From apathy to terror: St. John's residents weigh in on unfinished U.S. vote count

·3 min read

As the U.S. presidential race drags on with votes still being counted in battleground states, residents in a province far, far away are feeling the impact.

CBC News spoke to dozens of bystanders in downtown St. John's Wednesday, asking how the U.S. election had affected their lives.

Some said they were too nervous to watch. Others just wanted it over with. Still more said they didn't follow politics at all.

Stephen Parsons isn't too invested emotionally, but politically speaking, he's of two minds.

"I was kind of thinking that [President Donald] Trump would win it, and I woke up this morning to see [Democratic candidate] Joe Biden had the lead — I was kind of surprised to see that," he said.

From an American perspective, "I think Trump should win. I think he's a good leader," Parsons said.

Malone Mullin/CBC
Malone Mullin/CBC

"I feel he has good relations with the other leaders, and I feel like he's a good businessman … if people took their blinders off they would realize that."

The incumbent president is so adept, in Parsons' opinion, that from a Canadian perspective, he'd actually rather see Biden in office.

"I feel like Trump actually takes advantage of [Prime Minister Justin] Trudeau, to an extent," he said.

'Feeling the pressure'

Hannah Baker, unlike Parsons, said her nerves hadn't eased throughout the morning.

"Definitely a little stressed. This election especially is really important, and it's going to affect Canada in a lot of different ways," she said. "So I'm definitely feeling the pressure."

Baker's ideal outcome would be a Democratic win. "I don't want another four years of Trump," Baker said.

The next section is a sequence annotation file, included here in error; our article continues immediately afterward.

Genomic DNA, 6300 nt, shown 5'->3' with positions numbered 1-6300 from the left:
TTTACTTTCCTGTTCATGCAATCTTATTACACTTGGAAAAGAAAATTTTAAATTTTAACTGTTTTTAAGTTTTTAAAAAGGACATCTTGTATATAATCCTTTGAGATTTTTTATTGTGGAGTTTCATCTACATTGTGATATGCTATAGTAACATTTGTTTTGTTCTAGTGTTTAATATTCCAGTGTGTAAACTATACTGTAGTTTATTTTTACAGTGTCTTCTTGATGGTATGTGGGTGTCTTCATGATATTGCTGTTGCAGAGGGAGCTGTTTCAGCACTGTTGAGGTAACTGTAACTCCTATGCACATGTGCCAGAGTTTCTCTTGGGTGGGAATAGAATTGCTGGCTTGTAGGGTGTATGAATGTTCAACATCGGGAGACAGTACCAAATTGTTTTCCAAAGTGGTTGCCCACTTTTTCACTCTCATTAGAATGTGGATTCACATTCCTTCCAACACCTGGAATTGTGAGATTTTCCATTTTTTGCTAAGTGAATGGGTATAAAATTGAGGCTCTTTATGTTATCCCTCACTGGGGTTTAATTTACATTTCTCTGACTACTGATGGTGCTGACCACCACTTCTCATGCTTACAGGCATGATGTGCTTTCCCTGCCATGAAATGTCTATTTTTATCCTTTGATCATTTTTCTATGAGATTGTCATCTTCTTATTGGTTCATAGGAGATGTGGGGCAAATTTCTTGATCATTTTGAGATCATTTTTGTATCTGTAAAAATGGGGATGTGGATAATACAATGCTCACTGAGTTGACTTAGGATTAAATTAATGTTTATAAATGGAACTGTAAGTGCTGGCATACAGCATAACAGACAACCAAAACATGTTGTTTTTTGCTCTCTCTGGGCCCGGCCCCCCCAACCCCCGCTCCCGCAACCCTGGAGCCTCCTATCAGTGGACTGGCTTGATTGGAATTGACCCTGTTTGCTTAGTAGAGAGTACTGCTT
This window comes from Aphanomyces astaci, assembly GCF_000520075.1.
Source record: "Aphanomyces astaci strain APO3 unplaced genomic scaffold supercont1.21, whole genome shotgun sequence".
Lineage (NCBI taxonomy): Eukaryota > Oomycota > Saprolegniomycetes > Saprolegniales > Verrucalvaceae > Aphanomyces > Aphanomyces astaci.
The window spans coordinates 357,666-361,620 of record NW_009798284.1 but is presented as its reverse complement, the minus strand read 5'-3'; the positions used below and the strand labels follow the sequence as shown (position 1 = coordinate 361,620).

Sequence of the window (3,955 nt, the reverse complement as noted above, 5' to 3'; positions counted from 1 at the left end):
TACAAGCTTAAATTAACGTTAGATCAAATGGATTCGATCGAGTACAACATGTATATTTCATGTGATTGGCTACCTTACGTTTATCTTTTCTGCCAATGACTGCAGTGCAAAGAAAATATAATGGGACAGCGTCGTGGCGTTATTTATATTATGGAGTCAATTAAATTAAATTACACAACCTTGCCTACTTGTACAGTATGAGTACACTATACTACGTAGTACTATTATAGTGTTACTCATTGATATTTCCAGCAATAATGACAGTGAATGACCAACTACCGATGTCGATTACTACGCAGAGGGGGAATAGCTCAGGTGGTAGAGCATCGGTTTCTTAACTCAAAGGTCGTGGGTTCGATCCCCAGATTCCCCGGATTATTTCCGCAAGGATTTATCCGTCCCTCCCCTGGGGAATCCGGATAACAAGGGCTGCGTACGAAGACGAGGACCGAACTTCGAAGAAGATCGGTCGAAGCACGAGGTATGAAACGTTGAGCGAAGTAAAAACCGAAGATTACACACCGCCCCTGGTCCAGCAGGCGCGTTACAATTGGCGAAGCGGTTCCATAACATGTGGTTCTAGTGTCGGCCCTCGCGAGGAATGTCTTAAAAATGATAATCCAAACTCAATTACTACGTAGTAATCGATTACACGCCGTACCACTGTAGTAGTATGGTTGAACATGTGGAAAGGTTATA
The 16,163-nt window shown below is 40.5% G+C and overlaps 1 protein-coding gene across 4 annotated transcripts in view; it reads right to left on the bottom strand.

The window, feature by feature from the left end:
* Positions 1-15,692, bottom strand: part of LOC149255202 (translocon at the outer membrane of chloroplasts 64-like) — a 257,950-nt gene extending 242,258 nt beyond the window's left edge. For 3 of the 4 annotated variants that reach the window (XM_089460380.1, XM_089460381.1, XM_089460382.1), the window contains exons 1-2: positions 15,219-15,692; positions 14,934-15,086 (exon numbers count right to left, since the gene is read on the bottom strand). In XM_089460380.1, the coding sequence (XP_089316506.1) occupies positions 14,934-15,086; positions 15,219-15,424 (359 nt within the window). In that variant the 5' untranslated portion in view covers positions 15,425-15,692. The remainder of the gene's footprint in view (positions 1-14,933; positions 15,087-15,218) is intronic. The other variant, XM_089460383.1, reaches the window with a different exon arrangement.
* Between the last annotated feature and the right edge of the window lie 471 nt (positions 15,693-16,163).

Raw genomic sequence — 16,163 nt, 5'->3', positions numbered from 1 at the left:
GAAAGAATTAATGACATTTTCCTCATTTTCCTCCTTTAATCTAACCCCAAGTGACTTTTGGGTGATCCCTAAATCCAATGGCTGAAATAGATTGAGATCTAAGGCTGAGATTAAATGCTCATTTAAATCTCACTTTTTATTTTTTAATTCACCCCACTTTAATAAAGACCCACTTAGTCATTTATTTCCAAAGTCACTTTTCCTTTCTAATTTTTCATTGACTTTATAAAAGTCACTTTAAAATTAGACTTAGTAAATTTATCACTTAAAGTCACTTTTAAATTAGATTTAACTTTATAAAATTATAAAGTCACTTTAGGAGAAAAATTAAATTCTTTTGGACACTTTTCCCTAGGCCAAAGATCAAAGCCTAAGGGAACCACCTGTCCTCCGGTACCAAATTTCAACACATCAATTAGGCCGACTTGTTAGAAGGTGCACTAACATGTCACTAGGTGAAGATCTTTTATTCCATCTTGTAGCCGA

Malone Mullin/CBC
Malone Mullin/CBC

"A lot of his policies are against a lot of my friends," she said, referencing people of colour and members of the LGBT community, especially.

"Laws that are going to affect those people in the U.S. are obviously going to affect people in Canada in some way."

On Wednesday, she was mostly trying to take her mind off that possible outcome.

"I'm just going to try to put it out of my mind for a bit. There's not really anything I can do about the situation," she said.

Sense of helplessness

Others, also watching from afar, revealed the same sense of frustration at being unable to participate.

For Finley Fleming, policy changes would directly impact his American friends living in the U.S.

"Trump's and Biden's policy differences affect them in a lot of different ways," Fleming said. "Their stances and standpoints related [to] LGBT people, taxes — and company taxes — things like that."

Malone Mullin/CBC
Malone Mullin/CBC

Fleming stayed up, glued to election coverage, until about 1 a.m. NT Wednesday, then awoke in a bit of a panic later in the morning. It's something he's keeping a wary eye on, but despite his investment, he too feels like an outsider.

"It's definitely a weird position to be Canadian in all of this. Because so much of media is centred around US politics, you know, I've seen 'make sure to vote' things on Instagram for months. I can't really do that," he said.

"Canada kind of follows America in a lot of different ways, so it definitely affects trade, tariffs, all that stuff … so it's definitely something people need to keep up with."

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